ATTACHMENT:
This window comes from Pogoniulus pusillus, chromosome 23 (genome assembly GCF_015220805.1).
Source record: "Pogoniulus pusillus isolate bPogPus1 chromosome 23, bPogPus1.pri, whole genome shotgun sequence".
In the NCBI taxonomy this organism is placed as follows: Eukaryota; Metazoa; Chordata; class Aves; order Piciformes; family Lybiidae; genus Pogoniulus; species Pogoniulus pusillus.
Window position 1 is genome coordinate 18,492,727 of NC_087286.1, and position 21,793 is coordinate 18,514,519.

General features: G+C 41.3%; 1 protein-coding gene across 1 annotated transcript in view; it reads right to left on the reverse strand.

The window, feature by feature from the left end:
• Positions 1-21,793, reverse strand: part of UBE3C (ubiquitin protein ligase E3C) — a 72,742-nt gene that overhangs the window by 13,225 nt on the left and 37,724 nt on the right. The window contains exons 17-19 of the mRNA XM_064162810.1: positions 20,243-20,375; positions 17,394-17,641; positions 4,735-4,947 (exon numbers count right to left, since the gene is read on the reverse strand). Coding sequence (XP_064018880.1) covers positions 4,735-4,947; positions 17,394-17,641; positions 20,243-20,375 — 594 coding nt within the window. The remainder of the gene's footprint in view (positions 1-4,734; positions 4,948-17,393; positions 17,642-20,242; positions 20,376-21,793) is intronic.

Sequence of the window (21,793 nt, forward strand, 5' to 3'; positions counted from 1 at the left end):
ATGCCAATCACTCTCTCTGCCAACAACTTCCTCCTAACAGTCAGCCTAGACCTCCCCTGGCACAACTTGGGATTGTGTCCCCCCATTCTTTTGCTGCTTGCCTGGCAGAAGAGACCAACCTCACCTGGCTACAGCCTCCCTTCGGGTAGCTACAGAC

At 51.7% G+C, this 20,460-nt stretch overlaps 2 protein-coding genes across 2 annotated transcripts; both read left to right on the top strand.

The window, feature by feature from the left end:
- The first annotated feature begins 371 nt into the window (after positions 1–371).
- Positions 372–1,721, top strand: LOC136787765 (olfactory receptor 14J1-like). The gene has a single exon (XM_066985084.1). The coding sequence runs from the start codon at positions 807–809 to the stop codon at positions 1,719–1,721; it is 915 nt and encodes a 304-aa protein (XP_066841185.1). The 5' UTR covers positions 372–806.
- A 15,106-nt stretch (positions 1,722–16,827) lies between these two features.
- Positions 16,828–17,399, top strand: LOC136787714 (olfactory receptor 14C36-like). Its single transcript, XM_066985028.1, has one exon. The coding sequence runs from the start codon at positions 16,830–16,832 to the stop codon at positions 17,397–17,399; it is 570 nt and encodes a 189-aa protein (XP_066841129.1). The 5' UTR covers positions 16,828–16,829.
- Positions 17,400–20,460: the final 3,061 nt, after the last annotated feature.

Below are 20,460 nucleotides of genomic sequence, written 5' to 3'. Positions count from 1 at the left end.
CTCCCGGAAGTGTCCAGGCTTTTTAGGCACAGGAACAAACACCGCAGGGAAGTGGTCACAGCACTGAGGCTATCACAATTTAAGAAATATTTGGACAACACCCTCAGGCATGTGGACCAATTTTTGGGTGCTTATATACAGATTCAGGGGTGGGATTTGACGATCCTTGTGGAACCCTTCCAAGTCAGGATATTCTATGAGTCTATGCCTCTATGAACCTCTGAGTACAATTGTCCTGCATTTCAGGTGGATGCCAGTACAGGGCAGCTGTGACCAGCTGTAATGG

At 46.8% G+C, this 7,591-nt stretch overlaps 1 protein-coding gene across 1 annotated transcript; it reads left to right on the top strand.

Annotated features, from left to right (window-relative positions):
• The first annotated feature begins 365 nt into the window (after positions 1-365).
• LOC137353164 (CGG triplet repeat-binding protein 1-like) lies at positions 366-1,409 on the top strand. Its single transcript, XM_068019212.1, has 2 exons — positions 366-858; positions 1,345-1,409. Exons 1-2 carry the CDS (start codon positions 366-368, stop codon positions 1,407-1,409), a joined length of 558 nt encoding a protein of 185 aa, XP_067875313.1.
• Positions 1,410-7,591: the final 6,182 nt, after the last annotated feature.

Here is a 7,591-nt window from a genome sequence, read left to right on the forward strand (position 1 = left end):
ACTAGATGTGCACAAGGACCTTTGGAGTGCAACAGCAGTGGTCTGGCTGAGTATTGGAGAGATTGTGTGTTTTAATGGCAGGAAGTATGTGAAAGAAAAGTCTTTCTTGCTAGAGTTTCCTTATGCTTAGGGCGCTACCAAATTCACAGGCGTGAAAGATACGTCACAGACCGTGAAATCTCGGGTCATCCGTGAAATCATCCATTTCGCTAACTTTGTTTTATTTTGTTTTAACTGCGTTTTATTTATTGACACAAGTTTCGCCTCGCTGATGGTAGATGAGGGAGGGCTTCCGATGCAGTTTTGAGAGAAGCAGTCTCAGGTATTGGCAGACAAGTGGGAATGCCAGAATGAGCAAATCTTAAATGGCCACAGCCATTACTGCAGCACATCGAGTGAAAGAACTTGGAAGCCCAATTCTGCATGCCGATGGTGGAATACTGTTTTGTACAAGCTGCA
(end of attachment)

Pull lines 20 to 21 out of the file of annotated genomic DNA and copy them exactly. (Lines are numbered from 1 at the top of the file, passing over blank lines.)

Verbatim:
Annotated features, from left to right (window-relative positions):
• The first annotated feature begins 365 nt into the window (after positions 1-365).